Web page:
on Jul 5, 2008
Tim G. left an excellent comment on my post about the XP reward vs. Risk in RPG games. That post is a little old and the conversation has trailed off, so I thought I’d quote it here. Also, it’s always nice when I can just have visitors write my posts for me:
Is the goal to force an optimum solution to levelling up? (fighting creatures that are dangerous enough to be a threat, but not impossibly hard)
To allow any method of levelling up within certain boundaries? (disallowing only leveling up methods that hurt other players like PKing and resource hogging)
To allow anything at all? (if one player wants to kill a million rats, and another wants to risk his character on a two sequential natural 20’s, why stop them)
I find myself agreeing with Shamus’ invisible-rail and self-balancing philosophies and think the player should be first gently then firmly guided towards the methods that will help them get what they want. Setting hard boundaries makes them feel constrained and jars them from thinking about the world and into conscious meta-gaming. Experienced players should be naturally drawn towards higher-risk faster-progress level up paths, and new players should be drawn towards the safer slower-progress paths. I don’t think the point should be to force one pattern of behavior on people with very different skill levels or temperaments.
Here are some of the goals I see for XP/Leveling systems in general:
1. Allow new players to have fun immediately before mastering intricate rule sets. That means we should never hear “this game is impossible; I give up”.
2. Allow experienced players to still be challenged. No “this is too easy/boring; I’m gonna play something else”.
3. Allow players of all skill ranges to play and have fun together. No “we don’t want new players holding us back” and no “I don’t want to play with the l33t player cause I can never keep up”.
4. A psychological reward for playing the game and making progress.
5. Simulate real-life skill increases with a simple mechanic. Note that this is pretty much dead last in priority.
One of the most interesting things about the Spore GDC video was when Will Wright was talking about story ownership. Isn’t that really what RPGing is all about? Owning the story by owning the character? The more you force a player to act against their nature, the less ownership they have of that character and the more unwelcome they feel in that game world.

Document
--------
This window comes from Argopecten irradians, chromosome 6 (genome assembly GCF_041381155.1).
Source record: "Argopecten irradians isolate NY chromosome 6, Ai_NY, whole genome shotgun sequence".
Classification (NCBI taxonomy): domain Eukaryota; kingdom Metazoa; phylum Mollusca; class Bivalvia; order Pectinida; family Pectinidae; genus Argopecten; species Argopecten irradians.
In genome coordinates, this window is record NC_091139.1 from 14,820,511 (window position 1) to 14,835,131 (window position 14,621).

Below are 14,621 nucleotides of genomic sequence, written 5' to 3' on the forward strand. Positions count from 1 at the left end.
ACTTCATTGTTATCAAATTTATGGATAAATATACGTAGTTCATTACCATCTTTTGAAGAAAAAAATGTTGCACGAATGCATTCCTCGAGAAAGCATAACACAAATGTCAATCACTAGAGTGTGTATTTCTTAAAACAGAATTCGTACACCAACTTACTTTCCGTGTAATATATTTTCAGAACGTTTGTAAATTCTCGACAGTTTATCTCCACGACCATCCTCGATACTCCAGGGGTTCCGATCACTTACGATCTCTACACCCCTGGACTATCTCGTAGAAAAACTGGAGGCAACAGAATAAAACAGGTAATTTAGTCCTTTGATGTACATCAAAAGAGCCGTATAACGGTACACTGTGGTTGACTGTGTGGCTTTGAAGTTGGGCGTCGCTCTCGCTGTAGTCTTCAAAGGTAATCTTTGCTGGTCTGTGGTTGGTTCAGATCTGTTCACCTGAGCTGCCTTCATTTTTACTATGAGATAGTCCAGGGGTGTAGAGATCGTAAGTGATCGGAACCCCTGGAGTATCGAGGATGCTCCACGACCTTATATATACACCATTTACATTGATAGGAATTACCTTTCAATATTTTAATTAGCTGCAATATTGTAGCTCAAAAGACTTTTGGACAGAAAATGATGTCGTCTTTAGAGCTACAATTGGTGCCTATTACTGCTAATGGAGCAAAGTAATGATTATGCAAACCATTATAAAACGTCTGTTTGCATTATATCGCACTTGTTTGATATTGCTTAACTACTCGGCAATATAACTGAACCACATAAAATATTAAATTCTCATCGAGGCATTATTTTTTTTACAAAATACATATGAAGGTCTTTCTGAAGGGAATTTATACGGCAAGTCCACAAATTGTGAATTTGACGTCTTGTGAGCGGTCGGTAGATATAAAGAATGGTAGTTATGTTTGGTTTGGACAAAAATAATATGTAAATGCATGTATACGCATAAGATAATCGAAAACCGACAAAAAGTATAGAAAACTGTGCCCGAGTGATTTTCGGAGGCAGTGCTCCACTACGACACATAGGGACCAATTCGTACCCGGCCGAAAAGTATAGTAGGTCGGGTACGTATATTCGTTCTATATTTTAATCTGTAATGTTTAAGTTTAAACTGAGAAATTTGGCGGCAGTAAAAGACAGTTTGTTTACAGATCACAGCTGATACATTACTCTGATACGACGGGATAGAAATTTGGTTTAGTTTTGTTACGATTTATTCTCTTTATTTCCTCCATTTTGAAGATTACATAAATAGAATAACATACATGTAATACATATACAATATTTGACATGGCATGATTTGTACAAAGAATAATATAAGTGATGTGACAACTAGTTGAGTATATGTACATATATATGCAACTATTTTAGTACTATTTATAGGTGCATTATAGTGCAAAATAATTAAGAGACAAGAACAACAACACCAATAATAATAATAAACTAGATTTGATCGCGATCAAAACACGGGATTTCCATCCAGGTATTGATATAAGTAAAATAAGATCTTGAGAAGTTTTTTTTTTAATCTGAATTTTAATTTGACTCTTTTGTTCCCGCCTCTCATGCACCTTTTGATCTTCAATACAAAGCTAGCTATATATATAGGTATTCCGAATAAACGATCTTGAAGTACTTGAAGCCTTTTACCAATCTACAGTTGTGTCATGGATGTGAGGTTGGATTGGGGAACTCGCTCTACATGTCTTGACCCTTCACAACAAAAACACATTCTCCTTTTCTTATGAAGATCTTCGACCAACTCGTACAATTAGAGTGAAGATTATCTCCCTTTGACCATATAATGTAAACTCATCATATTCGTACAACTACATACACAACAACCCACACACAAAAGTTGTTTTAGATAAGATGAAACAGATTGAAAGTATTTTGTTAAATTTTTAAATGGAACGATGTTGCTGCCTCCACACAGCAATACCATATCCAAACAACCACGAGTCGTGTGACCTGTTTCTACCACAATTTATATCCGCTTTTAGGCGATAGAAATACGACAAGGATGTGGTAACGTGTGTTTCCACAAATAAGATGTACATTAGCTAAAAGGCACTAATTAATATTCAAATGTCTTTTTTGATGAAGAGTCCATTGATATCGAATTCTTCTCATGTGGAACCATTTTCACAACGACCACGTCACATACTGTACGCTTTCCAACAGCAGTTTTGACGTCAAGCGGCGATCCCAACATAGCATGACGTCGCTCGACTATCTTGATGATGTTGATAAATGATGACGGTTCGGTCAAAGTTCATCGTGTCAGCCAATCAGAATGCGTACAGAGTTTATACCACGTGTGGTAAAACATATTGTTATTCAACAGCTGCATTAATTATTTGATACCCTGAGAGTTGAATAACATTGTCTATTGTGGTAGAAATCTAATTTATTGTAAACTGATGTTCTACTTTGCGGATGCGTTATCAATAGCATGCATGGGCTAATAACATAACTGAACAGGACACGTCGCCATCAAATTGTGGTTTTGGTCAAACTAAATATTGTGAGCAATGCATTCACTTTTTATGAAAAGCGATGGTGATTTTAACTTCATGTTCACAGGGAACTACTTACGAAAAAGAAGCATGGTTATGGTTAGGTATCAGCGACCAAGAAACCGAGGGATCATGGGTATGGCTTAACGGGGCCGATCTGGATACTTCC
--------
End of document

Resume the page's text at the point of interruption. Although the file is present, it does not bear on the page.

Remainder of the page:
I do note that in my original post nearly all of the objections to offering XP rewards were driven by the desire to discourage players from doing things which would make the game less fun for others. Although, the Zero XP system is often present in single-player games as well. In any case, it seems like an inelegant solution for unwanted player behavior.
I do like how World of Warcraft handles it. Between the way low-level monsters ignore powerful characters and the slow tapering off of XP, I never felt like I was being punished for backtracking. Also, on a medium population server I’ve never had to really compete for foes. When I need leather in a hurry, I can run out and kill a bunch of (to me) feeble foes for skinning without cutting into anyone else’s game.
His comment about hard boundaries encouraging meta-game thinking is also true. In WoW, I often choose where I’ll adventure based on what scenery I’m in the mood for, not how I can maximize my leveling speed. Sure, I could probably level faster in Ashenvale, but I’m having fun in Darkshore and I’m still making forward progress. The harder the limits, the more mechanical and arbitrary the system seems, and the more it encourages players to think about the mechanics and numbers instead of the story and setting.
No, I’m not leveling or making money as fast as I could, but I am having fun.
Shamus Young is an old-school OpenGL programmer, author, and composer. He runs this site and if anything is broken you should probably blame him.